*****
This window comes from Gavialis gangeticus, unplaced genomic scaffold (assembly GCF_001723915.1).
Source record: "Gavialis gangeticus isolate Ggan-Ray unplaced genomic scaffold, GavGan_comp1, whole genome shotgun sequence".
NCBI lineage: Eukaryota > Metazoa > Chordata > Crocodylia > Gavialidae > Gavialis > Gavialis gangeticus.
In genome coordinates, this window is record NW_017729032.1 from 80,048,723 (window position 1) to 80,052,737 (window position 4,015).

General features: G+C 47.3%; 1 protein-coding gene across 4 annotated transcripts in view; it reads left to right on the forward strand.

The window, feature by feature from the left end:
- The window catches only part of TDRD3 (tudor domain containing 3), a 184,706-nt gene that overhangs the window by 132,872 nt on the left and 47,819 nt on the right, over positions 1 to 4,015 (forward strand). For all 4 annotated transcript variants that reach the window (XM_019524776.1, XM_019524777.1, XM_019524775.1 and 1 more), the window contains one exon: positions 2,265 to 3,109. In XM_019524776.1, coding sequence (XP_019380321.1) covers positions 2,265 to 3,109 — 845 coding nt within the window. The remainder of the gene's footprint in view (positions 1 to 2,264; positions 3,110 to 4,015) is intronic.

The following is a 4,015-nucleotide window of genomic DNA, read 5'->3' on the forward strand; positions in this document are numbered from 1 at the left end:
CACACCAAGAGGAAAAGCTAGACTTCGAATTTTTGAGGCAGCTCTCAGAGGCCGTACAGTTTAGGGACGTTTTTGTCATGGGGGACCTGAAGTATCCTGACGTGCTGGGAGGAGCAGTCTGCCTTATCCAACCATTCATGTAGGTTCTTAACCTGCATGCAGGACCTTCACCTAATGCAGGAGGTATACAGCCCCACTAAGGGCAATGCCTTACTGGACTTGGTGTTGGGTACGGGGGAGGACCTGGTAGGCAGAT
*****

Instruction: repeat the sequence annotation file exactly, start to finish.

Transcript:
This window comes from Gavialis gangeticus, unplaced genomic scaffold (assembly GCF_001723915.1).
Source record: "Gavialis gangeticus isolate Ggan-Ray unplaced genomic scaffold, GavGan_comp1, whole genome shotgun sequence".
NCBI lineage: Eukaryota > Metazoa > Chordata > Crocodylia > Gavialidae > Gavialis > Gavialis gangeticus.
In genome coordinates, this window is record NW_017729032.1 from 80,048,723 (window position 1) to 80,052,737 (window position 4,015).

General features: G+C 47.3%; 1 protein-coding gene across 4 annotated transcripts in view; it reads left to right on the forward strand.

The window, feature by feature from the left end:
- The window catches only part of TDRD3 (tudor domain containing 3), a 184,706-nt gene that overhangs the window by 132,872 nt on the left and 47,819 nt on the right, over positions 1 to 4,015 (forward strand). For all 4 annotated transcript variants that reach the window (XM_019524776.1, XM_019524777.1, XM_019524775.1 and 1 more), the window contains one exon: positions 2,265 to 3,109. In XM_019524776.1, coding sequence (XP_019380321.1) covers positions 2,265 to 3,109 — 845 coding nt within the window. The remainder of the gene's footprint in view (positions 1 to 2,264; positions 3,110 to 4,015) is intronic.

The following is a 4,015-nucleotide window of genomic DNA, read 5'->3' on the forward strand; positions in this document are numbered from 1 at the left end:
CACACCAAGAGGAAAAGCTAGACTTCGAATTTTTGAGGCAGCTCTCAGAGGCCGTACAGTTTAGGGACGTTTTTGTCATGGGGGACCTGAAGTATCCTGACGTGCTGGGAGGAGCAGTCTGCCTTATCCAACCATTCATGTAGGTTCTTAACCTGCATGCAGGACCTTCACCTAATGCAGGAGGTATACAGCCCCACTAAGGGCAATGCCTTACTGGACTTGGTGTTGGGTACGGGGGAGGACCTGGTAGGCAGAT